|1953||1958||Sir John Nott-Bower||KCVO, KPM||After Army service as a Second Lieutenant, Nott-Bower entered the Indian police as a superintendent.|
|1958||1968||Sir Joseph Simpson||KBE, KPFSM||Graduated from the Hendon Police College, as an acting station inspector after having joined as a constable.|
|1968||1972||Sir John Waldron||KCVO||Graduated from the Hendon Police College.|
|1972||1977||Sir Robert Mark||GBE, QPM||First Metropolitan Commissioner to have risen through all the police ranks from the lowest to the highest|
|1977||1982||Sir David McNee||QPM|
|1982||1987||Sir Kenneth Newman||GBE, QPM|
|1987||1993||Sir Peter Imbert||QPM|
|1993||2000||Sir Paul Condon||QPM|
|2000||2005||Sir John Stevens||QPM|
|2005||2008||Sir Ian Blair||QPM|
|2009||2011||Sir Paul Stephenson||QPM||Introduced Single Patrol policy where officers were required to patrol on their own by default|
|2011||2017||Sir Bernard Hogan-Howe||QPM||Formerly Chief Constable of Merseyside Police from 2004–2009.|
|2017||Dame Cressida Dick||DBE, QPM||First woman to be appointed Commissioner. Assumed office on 10 April 2017.|
- "Cressida Dick appointed as first female Met Police chief". BBC News. 22 February 2017. Retrieved 22 February 2017.
- Metropolitan Police Authority - the Commissioner of Police of the Metropolis Archived 14 August 2011 at the Wayback Machine
- section 1(9)(a) of the Administration of Justice Act 1973 (as in para 10, Schedule 1 to the Act), which came into force 1 April 1974 by section 20 (commencement).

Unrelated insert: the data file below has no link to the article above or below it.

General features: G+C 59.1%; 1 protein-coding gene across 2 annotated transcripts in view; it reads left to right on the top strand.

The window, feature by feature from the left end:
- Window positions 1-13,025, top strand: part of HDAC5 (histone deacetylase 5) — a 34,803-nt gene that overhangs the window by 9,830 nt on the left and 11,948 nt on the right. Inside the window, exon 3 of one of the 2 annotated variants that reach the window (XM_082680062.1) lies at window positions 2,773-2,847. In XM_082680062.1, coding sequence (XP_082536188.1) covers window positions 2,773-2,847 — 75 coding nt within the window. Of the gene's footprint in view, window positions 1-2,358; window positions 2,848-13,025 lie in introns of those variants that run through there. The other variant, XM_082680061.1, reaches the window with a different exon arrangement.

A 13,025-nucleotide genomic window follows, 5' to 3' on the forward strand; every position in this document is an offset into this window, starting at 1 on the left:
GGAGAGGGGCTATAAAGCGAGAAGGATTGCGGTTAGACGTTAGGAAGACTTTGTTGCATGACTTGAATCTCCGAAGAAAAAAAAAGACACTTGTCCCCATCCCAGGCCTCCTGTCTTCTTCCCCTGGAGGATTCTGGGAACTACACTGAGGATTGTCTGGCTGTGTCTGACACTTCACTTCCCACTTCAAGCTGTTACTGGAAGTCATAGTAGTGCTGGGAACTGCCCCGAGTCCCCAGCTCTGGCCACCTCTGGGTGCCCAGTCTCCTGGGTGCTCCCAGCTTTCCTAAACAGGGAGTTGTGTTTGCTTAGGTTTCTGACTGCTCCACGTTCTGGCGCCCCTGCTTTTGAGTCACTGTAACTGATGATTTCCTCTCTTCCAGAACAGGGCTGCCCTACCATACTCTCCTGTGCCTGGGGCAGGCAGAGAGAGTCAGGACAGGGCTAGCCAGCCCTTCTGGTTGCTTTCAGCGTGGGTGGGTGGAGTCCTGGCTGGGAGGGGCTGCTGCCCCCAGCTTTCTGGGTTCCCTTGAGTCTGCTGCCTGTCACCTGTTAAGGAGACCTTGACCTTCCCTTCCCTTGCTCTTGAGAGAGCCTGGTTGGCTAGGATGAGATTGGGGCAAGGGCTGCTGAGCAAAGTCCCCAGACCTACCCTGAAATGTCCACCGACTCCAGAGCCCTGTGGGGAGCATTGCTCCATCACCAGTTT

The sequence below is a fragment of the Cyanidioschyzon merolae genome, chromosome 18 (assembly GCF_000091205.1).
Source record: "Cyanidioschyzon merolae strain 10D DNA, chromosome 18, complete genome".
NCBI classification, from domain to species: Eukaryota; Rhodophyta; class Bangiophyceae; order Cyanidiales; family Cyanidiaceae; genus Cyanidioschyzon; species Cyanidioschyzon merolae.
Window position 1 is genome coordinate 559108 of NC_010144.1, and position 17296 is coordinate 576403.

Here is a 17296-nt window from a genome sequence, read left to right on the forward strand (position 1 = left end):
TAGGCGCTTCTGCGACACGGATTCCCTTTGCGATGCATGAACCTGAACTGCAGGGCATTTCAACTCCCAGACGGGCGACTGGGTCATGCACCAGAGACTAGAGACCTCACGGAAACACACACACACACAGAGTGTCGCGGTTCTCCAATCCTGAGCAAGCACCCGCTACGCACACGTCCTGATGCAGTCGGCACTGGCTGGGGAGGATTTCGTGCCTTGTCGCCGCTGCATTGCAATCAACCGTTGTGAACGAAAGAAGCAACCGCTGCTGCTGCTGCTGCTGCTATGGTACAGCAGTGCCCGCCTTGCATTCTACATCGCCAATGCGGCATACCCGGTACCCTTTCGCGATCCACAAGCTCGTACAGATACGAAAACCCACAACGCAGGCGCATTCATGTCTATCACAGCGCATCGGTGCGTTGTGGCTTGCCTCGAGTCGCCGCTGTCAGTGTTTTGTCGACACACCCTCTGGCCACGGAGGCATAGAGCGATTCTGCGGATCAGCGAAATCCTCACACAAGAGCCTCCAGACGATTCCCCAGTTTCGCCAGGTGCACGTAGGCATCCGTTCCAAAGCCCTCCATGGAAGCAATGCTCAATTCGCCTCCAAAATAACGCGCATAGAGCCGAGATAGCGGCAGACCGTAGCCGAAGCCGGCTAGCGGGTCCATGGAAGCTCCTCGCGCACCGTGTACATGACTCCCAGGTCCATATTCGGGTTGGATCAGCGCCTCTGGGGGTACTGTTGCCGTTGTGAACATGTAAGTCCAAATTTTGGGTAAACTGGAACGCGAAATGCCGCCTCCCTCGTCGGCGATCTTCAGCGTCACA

- "COMMISSIONER OF POLICE OF THE METROPOLIS Applications are invited from senior police officers for this unique post". Home Office / Metropolitan Police Authority. 7 November 2008. Archived from the original (PDF) on 20 January 2009. Retrieved 15 December 2008.
The Commissioner is accountable to the Home Secretary; to the MPA, chaired by the Mayor of London; and must answer to Londoners and the public nationally...Applicants should be serving UK chief constables or of equivalent UK ranks and above, or have recent experience at these levels. Because of the role of the Commissioner in national security, applicants must be British citizens. The appointment will be made by Her Majesty The Queen following a recommendation by the Home Secretary under the Police Act 1996. Before making this recommendation the Home Secretary will have regard to any recommendations made to her by the MPA and any representations from the Mayor of London...The appointment will be for a period of five years...Applications to be received by 12 noon on 1st December 2008.
- Whitehead, Tom (5 August 2011). "David Cameron's US 'supercop' blocked by Theresa May". Daily Telegraph. London.
- "Selection and appointment of Chief Officers". UK Home Office. 9 March 2018. Retrieved 10 February 2019.
- "Police Reform and Social Responsibility Act 2011". Legislation.gov.uk. Retrieved 10 February 2019.
- Police, Vikram Dodd; correspondent, crime (2 February 2017). "Two women among final four for Metropolitan police top job". The Guardian. ISSN 0261-3077. Retrieved 15 February 2017.
- "Two women among four shortlisted in race for top Met job". Evening Standard. 2 February 2017. Retrieved 15 February 2017.
- "The Next Commissioner: Giving Londoners a voice in the selection of their police chief – The Centre for Public Safety". www.centreforpublicsafety.com. Retrieved 15 February 2017.